Its now time to light the fire.  If you have matches  light one and stick it into the tinder until it catches. As soon as it does strike another (or light it off the first) and ignite the opposite side.  If you can repeat this a third time, do so.  Its better to get critical mass early than to have the tinder burn up slowly without creating any heat.  Feel free to blow judiciously, and add more tinder and twigs as appropriate. Listen for any crackling sounds (which are good) and look for any twigs that actually catch fire and start burning. If you see this carefull add twigs from the pile you set aside to these ares of the fire.  

Watch the teepee carefully once the fire starts burning. Once its fully engulfed you can start to add larger sticks, but do so incrementally.  You need at least three or four sticks as thick as your arm to be well aflame before you start throwing logs or stumps onto the fire.  Of course, if you make it to arm size sticks you'll soon be able to throw a stump on, and your fire will become a cheery blaze.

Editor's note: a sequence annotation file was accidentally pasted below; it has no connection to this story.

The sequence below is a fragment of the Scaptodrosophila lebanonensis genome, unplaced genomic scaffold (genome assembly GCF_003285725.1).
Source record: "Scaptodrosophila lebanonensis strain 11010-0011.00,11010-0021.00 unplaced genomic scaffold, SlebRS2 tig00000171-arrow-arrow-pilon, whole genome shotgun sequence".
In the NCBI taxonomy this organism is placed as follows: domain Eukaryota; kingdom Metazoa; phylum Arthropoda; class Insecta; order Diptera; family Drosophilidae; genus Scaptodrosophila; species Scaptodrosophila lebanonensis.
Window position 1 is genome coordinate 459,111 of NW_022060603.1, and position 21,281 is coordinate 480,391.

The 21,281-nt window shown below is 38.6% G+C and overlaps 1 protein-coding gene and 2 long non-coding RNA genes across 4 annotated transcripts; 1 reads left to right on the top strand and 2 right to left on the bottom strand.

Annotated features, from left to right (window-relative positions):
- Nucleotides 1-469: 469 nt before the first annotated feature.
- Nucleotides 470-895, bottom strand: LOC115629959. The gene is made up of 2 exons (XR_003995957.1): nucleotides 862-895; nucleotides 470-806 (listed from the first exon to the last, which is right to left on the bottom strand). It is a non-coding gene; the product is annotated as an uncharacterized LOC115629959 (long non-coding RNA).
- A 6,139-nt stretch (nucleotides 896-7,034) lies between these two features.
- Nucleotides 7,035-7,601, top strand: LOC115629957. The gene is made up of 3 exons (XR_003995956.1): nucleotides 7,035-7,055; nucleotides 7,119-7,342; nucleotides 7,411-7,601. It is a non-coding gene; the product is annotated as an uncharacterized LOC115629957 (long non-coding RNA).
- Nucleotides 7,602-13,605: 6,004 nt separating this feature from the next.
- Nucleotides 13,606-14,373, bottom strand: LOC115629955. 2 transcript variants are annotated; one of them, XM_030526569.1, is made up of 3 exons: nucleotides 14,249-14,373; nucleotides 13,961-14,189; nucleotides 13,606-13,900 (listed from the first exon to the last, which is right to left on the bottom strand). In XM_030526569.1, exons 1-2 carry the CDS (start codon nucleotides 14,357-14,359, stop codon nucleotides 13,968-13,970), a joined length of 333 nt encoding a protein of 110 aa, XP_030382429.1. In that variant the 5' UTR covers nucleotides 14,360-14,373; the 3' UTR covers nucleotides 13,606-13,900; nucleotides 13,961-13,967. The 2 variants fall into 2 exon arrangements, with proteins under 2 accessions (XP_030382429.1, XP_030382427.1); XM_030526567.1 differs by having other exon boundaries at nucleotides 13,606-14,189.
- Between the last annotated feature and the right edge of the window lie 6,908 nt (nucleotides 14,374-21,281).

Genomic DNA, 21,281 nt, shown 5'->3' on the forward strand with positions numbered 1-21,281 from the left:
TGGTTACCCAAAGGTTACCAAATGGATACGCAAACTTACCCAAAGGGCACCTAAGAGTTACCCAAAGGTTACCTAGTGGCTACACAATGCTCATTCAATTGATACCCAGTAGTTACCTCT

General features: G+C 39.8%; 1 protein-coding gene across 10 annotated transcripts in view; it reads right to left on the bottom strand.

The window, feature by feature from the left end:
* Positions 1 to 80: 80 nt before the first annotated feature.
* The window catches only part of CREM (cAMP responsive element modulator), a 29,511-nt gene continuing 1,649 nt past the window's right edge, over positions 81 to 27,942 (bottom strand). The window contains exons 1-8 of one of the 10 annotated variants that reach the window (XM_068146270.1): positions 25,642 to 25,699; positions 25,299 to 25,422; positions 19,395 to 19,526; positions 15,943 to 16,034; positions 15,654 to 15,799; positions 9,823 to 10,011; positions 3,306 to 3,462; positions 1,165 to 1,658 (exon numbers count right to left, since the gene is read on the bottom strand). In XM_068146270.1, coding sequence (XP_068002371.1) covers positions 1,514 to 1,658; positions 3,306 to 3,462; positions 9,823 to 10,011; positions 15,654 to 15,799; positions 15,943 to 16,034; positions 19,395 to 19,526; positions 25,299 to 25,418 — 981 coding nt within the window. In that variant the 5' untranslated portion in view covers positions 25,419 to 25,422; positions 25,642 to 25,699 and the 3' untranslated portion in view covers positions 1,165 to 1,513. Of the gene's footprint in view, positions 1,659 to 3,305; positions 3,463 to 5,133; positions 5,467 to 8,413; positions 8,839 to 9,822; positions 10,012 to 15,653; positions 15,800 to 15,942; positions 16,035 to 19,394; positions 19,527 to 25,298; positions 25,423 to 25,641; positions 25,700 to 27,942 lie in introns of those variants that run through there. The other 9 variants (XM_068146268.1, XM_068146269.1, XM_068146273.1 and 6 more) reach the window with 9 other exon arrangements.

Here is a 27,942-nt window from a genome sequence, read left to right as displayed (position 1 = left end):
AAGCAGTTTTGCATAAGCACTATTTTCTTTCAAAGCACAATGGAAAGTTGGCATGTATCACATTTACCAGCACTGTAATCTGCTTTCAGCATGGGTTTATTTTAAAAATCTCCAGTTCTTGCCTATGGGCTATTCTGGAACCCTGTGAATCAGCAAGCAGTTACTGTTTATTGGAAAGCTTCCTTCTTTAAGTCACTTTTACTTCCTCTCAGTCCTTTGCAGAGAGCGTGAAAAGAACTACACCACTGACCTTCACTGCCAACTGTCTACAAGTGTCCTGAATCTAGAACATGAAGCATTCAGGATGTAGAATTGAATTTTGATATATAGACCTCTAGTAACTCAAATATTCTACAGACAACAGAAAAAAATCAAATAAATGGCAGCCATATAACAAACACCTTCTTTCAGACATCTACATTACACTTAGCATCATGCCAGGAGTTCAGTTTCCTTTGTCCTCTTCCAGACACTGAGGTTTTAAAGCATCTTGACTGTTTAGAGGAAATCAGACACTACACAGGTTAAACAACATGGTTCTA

A word of caution: in many areas the danger of forest fires is non-existent much of the year, while the danger of hypothermia never disappears.  Still, don't be stupid. If you're lost or stranded in an arid forest use your head. There's no sense in staying warm by buring down the whole forest.  At the other extreme, if you're in the snow, and under a snowy tree, don't let the heat from your young fire melt the snow on the branches above - it will slide off and extinguish your hard work.  Shake the snow off first!